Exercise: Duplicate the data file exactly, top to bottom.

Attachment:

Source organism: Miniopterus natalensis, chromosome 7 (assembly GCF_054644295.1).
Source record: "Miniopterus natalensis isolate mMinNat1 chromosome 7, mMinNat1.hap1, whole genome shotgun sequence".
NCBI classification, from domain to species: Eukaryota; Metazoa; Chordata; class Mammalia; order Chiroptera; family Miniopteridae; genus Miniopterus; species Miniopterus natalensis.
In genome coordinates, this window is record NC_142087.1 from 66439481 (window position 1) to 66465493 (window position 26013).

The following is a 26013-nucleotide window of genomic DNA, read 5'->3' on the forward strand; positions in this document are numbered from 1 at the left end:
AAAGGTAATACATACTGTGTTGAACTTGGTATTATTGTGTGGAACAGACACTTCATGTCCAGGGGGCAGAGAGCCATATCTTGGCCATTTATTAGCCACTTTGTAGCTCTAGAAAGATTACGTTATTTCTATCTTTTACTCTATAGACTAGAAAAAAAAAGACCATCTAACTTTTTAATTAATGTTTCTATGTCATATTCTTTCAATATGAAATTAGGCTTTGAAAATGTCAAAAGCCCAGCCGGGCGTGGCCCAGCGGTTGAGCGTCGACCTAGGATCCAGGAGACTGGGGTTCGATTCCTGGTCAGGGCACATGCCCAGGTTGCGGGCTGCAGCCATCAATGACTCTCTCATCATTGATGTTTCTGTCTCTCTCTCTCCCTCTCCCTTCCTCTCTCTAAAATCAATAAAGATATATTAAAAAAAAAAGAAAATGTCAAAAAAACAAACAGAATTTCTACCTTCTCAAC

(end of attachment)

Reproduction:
Source organism: Miniopterus natalensis, chromosome 7 (assembly GCF_054644295.1).
Source record: "Miniopterus natalensis isolate mMinNat1 chromosome 7, mMinNat1.hap1, whole genome shotgun sequence".
NCBI classification, from domain to species: Eukaryota; Metazoa; Chordata; class Mammalia; order Chiroptera; family Miniopteridae; genus Miniopterus; species Miniopterus natalensis.
In genome coordinates, this window is record NC_142087.1 from 66439481 (window position 1) to 66465493 (window position 26013).

The following is a 26013-nucleotide window of genomic DNA, read 5'->3' on the forward strand; positions in this document are numbered from 1 at the left end:
AAAGGTAATACATACTGTGTTGAACTTGGTATTATTGTGTGGAACAGACACTTCATGTCCAGGGGGCAGAGAGCCATATCTTGGCCATTTATTAGCCACTTTGTAGCTCTAGAAAGATTACGTTATTTCTATCTTTTACTCTATAGACTAGAAAAAAAAAGACCATCTAACTTTTTAATTAATGTTTCTATGTCATATTCTTTCAATATGAAATTAGGCTTTGAAAATGTCAAAAGCCCAGCCGGGCGTGGCCCAGCGGTTGAGCGTCGACCTAGGATCCAGGAGACTGGGGTTCGATTCCTGGTCAGGGCACATGCCCAGGTTGCGGGCTGCAGCCATCAATGACTCTCTCATCATTGATGTTTCTGTCTCTCTCTCTCCCTCTCCCTTCCTCTCTCTAAAATCAATAAAGATATATTAAAAAAAAAAGAAAATGTCAAAAAAACAAACAGAATTTCTACCTTCTCAAC